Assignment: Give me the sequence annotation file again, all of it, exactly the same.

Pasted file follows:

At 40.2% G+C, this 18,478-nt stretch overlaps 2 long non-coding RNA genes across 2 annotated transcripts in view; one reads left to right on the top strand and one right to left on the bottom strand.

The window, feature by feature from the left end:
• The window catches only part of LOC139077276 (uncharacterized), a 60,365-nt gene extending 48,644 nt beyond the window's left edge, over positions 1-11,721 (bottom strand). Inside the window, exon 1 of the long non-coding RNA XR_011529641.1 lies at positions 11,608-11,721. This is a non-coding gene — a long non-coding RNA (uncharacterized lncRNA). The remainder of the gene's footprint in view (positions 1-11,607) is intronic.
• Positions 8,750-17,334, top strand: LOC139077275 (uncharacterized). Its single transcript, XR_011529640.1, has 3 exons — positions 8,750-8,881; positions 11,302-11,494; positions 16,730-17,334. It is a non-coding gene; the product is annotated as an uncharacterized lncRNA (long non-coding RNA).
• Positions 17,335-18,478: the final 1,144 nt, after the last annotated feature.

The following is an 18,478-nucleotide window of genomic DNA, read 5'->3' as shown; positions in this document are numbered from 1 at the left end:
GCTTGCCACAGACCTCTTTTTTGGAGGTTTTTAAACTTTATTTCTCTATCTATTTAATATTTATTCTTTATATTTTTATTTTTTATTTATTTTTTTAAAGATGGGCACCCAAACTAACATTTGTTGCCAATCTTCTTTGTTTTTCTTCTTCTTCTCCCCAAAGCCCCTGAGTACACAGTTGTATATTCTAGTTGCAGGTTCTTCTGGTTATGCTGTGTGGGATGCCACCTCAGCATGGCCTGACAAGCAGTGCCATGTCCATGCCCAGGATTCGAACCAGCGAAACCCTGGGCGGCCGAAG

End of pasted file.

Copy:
At 40.2% G+C, this 18,478-nt stretch overlaps 2 long non-coding RNA genes across 2 annotated transcripts in view; one reads left to right on the top strand and one right to left on the bottom strand.

The window, feature by feature from the left end:
• The window catches only part of LOC139077276 (uncharacterized), a 60,365-nt gene extending 48,644 nt beyond the window's left edge, over positions 1-11,721 (bottom strand). Inside the window, exon 1 of the long non-coding RNA XR_011529641.1 lies at positions 11,608-11,721. This is a non-coding gene — a long non-coding RNA (uncharacterized lncRNA). The remainder of the gene's footprint in view (positions 1-11,607) is intronic.
• Positions 8,750-17,334, top strand: LOC139077275 (uncharacterized). Its single transcript, XR_011529640.1, has 3 exons — positions 8,750-8,881; positions 11,302-11,494; positions 16,730-17,334. It is a non-coding gene; the product is annotated as an uncharacterized lncRNA (long non-coding RNA).
• Positions 17,335-18,478: the final 1,144 nt, after the last annotated feature.

The following is an 18,478-nucleotide window of genomic DNA, read 5'->3' as shown; positions in this document are numbered from 1 at the left end:
GCTTGCCACAGACCTCTTTTTTGGAGGTTTTTAAACTTTATTTCTCTATCTATTTAATATTTATTCTTTATATTTTTATTTTTTATTTATTTTTTTAAAGATGGGCACCCAAACTAACATTTGTTGCCAATCTTCTTTGTTTTTCTTCTTCTTCTCCCCAAAGCCCCTGAGTACACAGTTGTATATTCTAGTTGCAGGTTCTTCTGGTTATGCTGTGTGGGATGCCACCTCAGCATGGCCTGACAAGCAGTGCCATGTCCATGCCCAGGATTCGAACCAGCGAAACCCTGGGCGGCCGAAG